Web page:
The cinematography is on point, as well. And while this particular trunk seems unusually roomy, Scheiber consistently lands precisely the type of claustrophobic camera angles and POV shots that Liam Nesson’s recent car-centric thriller Retribution tried in vain to achieve.

You may end up sniffing out some the mystery at play, but even so, Schießer’s finale will be no less satisfying. Trunk is a tense, crowd-pleasing thriller, one that adds enough detours to a well-traveled road until it’s fun again.

So climb in, and enjoy the ride.

The Choice

The Choice

by George Wolf

Writer/director Igor Federov crafts a terrific debut with The Choice, a tense, taut and well-executed mystery thriller.

Taking inspiration from both the societal impact and creative restrictions of the pandemic, Federov is able to mine impressive payoffs from an almost one-man show in a nearly one-room setting.

The one man is Matvey (Elijah Khodyrev), and the room is where he is set up as a nighttime call center operator for Russia’s Frount Bank. It is the near future, when massive unemployment and numerous bank failures have spawned a new government via coup, but little relief for the struggling.

Matvey is accustomed to angry and irate callers, but the calmly menacing Daniel (Vladislav Demchenko) is a different animal. Daniel is watching Matvey at work, he’s watching Matvey’s family at home, and he has a laser target pointed squarely at Matvey’s head.

The demand? Right old wrongs by transferring money from the account of a V.I.P client.

The setup doesn’t exactly blaze new trails, but the ways Federov consistently rises to its inherent challenges make the film an engaging and satisfying treat. The action here is all tech and talk, but through creative shot selection, crisp editing and precise sound design, Federov builds palpable tension around headsets, computer screens, digital switchboards, and voices on the line.

And, as Matvey tries to buy time and seek help, Federov’s script reveals secrets that slyly shift the balance of power while deepening our investment in predator as well as prey.

At just 77 minutes, The Choice might seem a bit brisk, but the story never feels slight. Federov resists the urge for padding he doesn’t need, cementing a debut feature that reaps plenty of benefits from the instincts of a smart new talent.

Hundreds of Beavers

by Daniel Baldwin

Earlier this year, quirky auteur Wes Anderson gifted us Asteroid City, which is probably best described as “What if Looney Tunes did its own take on Close Encounters of the Third Kind and then poured it through a theatre kid filter?” Some folks found that off-putting, as though Wes Anderson had gone a bit too Wes Anderson for them. Others, like me, found it to be an utter delight. Such a movie was one I never pictured myself needing, yet when it was finally presented to me, I could no longer picture myself living without it.

What does this have to do with Mike Cheslik’s Hundreds of Beavers? Nothing, and yet also everything. This is not Asteroid City, nor should it be. What it is, however, is the answer to the question “What if Looney Tunes did its own take on Jeremiah Johnson and then poured it through a silent movie filter?” I’m not sure who – outside of those who made it – asked for this movie. But I’m glad they did, because for the second time this year, I have been gifted an absolutely lunatic slice of cinema that I never knew I desperately needed.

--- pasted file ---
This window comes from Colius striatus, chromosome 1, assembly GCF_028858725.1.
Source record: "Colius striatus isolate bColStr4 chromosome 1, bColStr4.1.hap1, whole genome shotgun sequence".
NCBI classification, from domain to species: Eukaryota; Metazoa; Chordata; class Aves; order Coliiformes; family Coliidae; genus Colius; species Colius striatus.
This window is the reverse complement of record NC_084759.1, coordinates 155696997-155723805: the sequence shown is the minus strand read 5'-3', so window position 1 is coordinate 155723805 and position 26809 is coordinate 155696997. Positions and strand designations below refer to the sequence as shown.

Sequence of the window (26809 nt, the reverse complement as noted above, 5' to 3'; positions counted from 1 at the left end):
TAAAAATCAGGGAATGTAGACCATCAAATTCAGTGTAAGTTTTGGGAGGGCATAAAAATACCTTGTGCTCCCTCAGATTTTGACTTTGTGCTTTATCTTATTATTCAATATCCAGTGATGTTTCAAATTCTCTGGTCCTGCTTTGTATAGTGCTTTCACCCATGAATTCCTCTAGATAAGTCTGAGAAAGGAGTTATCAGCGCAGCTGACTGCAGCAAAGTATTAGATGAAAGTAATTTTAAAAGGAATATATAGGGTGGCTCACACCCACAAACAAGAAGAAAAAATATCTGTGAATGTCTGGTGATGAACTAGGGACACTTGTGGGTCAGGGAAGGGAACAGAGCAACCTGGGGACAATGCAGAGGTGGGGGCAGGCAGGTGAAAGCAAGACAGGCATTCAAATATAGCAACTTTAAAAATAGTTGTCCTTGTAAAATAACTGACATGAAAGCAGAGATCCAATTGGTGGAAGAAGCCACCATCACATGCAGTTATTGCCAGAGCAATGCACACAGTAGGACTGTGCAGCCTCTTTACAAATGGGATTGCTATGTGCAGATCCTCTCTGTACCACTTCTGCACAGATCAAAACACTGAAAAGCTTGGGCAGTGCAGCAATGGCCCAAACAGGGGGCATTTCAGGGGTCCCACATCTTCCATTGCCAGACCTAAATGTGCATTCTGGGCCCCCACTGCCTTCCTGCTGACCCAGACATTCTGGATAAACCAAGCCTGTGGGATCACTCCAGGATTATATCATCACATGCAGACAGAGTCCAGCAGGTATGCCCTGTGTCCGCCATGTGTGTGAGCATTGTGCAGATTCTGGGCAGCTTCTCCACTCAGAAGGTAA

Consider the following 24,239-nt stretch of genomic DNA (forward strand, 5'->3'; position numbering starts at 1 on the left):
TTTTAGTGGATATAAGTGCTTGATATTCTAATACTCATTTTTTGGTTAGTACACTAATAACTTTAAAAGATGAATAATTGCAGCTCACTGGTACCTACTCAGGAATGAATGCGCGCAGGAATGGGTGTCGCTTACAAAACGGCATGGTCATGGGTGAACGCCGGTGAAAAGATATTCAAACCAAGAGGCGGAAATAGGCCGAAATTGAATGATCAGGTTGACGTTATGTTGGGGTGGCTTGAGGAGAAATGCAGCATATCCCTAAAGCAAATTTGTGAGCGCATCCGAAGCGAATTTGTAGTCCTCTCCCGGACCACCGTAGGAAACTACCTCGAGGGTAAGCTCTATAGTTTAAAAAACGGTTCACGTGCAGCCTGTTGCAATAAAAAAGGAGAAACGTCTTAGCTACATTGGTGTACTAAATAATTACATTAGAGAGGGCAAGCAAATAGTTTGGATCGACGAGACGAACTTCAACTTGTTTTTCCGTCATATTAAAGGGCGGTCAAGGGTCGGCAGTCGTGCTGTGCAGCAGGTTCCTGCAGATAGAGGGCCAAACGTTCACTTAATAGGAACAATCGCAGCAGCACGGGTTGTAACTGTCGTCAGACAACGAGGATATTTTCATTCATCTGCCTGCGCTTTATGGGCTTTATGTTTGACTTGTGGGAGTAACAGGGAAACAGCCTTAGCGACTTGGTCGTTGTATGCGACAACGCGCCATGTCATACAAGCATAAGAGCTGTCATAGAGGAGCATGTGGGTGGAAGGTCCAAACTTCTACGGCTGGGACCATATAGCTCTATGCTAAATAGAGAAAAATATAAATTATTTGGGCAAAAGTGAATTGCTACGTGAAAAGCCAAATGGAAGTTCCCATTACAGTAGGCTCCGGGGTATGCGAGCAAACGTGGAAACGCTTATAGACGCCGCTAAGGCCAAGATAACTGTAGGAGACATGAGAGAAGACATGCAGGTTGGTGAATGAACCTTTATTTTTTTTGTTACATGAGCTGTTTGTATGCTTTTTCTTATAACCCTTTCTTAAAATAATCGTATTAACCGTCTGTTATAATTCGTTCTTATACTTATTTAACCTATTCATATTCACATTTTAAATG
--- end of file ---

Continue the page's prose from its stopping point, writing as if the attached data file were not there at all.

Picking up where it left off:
Not everyone is built to appreciate a movie where a buffoon wanders around a cartoonish wilderness landscape full of animals that are portrayed either by people in mascot suits or puppets. Similarly, not everyone is built to appreciate such lunacy when it feels like it was made by mad scientists who Frankenstein’d together a plushy beast composed of parts from Chuck Jones, Tex Avery, Buster Keaton, Terry Gilliam, and the Keystone Cops. This is darkly violent, yet deeply comedic work that blends a love for classic cartoons and early cinema history together into an inspired near-masterpiece of a film. I say near only because it becomes a bit too indulgent during some of its lengthier set pieces, causing the pace to sag a bit at times. Well, that and maybe utilizing an anvil at some point would have also been nice!

Hundreds of Beavers is a gift. It’s one that some might want to return, but by God Bugs Bunny, it’s one that just as many are bound to cherish for the rest of their lives. This lunatic included.

Murder Ballads: How to Make It in Rock ‘n’ Roll

by Daniel Baldwin

Rock music and horror have always gone together like peanut butter and jelly. Given that both are considered outsider artforms, it’s just a natural pairing. After all, rock (and metal or punk) music tends to be aggressive and there is no genre of film more aggressive than horror. Even action cinema tends to be less brutal.

Comedy is another genre that fits well with both horror and rock. Both artforms love to roll about in camp on occasion, cutting loose with over-the-top subject matter and black humor. Murder Ballads knows all of this and revels in it, while also mixing doses of British crime into the mix as well. What results is an offbeat concoction that feels like someone dumped elements of ‘90s slacker comedies, music biopics, and ‘90s crime comedies into a blender. The trappings are lo-fi due to its indie budget, but the throwback sentiments remain intact.

The story follows a struggling British rock band in desperate need of a new image – including a new member – and a new hit song. If they cannot swing either one, their label is going to give them the boot. Desperate times call for desperate measures and those desperate measures end up involving theft, deception, and murder, among other things. If that weren’t enough, most of the band members also happen to be morons. Given that morons are prone to making mistakes and mistakes are the last thing one should be making when committing crimes, well, you can see why things inevitably get out of control.

Writer/director Mitchell Tolliday has crafted a fun little film here about the darkly comedic and supremely chaotic rise and fall of a British rock ‘n’ roll band. The performances are pitched properly to the film’s playful tone, the faux documentary cutaways to actor Simon Callow are amusing, and the segues between sections are cute and inventive. Aside from some occasional pacing issues, this is a fun time.